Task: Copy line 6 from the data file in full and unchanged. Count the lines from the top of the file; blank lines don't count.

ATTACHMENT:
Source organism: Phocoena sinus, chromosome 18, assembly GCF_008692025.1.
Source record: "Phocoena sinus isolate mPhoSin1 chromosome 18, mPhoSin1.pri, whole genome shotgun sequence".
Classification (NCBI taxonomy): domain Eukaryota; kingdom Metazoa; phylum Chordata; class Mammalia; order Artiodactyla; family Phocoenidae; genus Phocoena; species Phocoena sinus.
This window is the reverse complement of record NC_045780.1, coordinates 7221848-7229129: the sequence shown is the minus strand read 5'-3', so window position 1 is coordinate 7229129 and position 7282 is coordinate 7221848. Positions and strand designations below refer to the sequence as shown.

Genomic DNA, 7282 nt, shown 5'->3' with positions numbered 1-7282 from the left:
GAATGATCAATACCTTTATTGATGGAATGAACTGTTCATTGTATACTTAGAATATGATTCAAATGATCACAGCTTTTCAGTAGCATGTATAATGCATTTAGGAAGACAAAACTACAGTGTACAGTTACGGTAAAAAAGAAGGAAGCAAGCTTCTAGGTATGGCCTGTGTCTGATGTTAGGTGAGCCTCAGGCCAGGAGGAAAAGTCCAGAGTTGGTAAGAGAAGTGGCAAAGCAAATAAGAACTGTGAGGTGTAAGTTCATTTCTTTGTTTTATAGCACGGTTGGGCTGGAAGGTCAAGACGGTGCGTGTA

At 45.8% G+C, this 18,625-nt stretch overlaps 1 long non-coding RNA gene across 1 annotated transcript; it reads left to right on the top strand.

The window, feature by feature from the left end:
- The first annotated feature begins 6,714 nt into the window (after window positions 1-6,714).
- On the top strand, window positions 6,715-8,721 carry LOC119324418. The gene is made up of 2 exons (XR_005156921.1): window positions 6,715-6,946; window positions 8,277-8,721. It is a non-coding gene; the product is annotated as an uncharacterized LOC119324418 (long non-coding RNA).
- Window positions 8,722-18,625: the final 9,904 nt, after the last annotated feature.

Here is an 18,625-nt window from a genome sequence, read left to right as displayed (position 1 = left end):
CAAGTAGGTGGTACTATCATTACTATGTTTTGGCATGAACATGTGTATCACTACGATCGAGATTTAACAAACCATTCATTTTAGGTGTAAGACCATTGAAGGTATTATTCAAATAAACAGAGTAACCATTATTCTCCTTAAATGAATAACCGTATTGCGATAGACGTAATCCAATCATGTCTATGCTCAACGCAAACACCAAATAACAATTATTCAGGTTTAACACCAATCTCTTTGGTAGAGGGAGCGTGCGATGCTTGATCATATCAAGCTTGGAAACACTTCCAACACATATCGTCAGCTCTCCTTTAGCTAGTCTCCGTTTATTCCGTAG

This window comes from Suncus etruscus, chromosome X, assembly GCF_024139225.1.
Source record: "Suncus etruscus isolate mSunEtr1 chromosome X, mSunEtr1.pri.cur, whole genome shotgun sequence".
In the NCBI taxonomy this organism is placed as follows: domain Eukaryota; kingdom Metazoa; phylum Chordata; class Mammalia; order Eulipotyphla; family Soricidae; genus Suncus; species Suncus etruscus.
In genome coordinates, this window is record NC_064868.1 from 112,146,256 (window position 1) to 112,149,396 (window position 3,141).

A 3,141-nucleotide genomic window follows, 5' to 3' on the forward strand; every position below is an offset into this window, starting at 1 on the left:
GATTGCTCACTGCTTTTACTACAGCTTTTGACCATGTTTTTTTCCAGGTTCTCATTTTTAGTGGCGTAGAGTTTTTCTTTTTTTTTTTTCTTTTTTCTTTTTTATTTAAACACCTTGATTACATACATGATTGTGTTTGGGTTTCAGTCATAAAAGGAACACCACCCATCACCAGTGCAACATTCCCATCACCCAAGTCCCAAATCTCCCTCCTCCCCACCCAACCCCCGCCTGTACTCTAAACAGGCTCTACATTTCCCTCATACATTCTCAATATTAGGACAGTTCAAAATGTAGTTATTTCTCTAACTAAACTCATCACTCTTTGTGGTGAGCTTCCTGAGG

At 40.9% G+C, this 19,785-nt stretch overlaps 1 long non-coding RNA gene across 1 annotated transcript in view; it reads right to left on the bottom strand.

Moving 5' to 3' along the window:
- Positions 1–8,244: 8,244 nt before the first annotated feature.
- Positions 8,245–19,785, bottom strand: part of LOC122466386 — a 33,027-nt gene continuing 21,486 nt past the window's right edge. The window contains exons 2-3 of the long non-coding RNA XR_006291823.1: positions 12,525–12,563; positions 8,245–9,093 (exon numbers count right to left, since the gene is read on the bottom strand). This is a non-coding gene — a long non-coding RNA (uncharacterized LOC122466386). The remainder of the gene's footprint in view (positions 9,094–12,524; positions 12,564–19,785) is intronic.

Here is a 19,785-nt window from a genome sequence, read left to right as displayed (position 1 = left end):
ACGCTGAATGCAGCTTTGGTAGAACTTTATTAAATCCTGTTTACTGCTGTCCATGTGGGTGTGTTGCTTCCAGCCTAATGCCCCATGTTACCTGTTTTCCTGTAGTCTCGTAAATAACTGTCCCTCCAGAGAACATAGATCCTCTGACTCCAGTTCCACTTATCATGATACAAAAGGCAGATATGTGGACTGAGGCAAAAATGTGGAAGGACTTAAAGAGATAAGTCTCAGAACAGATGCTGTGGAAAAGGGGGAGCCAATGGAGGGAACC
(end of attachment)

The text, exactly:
GAATGATCAATACCTTTATTGATGGAATGAACTGTTCATTGTATACTTAGAATATGATTCAAATGATCACAGCTTTTCAGTAGCATGTATAATGCATTTAGGAAGACAAAACTACAGTGTACAGTTACGGTAAAAAAGAAGGAAGCAAGCTTCTAGGTATGGCCTGTGTCTGATGTTAGGTGAGCCTCAGGCCAGGAGGAAAAGTCCAGAGTTGGTAAGAGAAGTGGCAAAGCAAATAAGAACTGTGAGGTGTAAGTTCATTTCTTTGTTTTATAGCACGGTTGGGCTGGAAGGTCAAGACGGTGCGTGTA